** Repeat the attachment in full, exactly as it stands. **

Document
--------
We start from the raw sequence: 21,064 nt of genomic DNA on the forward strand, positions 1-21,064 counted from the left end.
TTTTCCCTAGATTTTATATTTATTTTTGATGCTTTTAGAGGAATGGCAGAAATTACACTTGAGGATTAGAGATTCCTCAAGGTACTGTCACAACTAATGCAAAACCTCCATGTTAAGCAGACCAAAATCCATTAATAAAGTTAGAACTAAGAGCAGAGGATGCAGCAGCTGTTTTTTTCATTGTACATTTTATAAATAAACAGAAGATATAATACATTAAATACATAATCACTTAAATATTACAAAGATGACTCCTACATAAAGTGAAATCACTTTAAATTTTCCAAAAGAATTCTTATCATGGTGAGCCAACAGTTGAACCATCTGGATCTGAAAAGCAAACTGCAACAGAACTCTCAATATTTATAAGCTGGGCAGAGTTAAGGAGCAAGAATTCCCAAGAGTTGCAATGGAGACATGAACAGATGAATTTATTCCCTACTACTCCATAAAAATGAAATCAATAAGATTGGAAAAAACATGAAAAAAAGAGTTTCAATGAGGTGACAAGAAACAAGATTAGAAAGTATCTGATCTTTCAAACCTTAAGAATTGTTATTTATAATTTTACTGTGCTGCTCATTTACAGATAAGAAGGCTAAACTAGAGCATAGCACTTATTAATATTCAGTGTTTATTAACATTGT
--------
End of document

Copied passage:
We start from the raw sequence: 21,064 nt of genomic DNA on the forward strand, positions 1-21,064 counted from the left end.
TTTTCCCTAGATTTTATATTTATTTTTGATGCTTTTAGAGGAATGGCAGAAATTACACTTGAGGATTAGAGATTCCTCAAGGTACTGTCACAACTAATGCAAAACCTCCATGTTAAGCAGACCAAAATCCATTAATAAAGTTAGAACTAAGAGCAGAGGATGCAGCAGCTGTTTTTTTCATTGTACATTTTATAAATAAACAGAAGATATAATACATTAAATACATAATCACTTAAATATTACAAAGATGACTCCTACATAAAGTGAAATCACTTTAAATTTTCCAAAAGAATTCTTATCATGGTGAGCCAACAGTTGAACCATCTGGATCTGAAAAGCAAACTGCAACAGAACTCTCAATATTTATAAGCTGGGCAGAGTTAAGGAGCAAGAATTCCCAAGAGTTGCAATGGAGACATGAACAGATGAATTTATTCCCTACTACTCCATAAAAATGAAATCAATAAGATTGGAAAAAACATGAAAAAAAGAGTTTCAATGAGGTGACAAGAAACAAGATTAGAAAGTATCTGATCTTTCAAACCTTAAGAATTGTTATTTATAATTTTACTGTGCTGCTCATTTACAGATAAGAAGGCTAAACTAGAGCATAGCACTTATTAATATTCAGTGTTTATTAACATTGT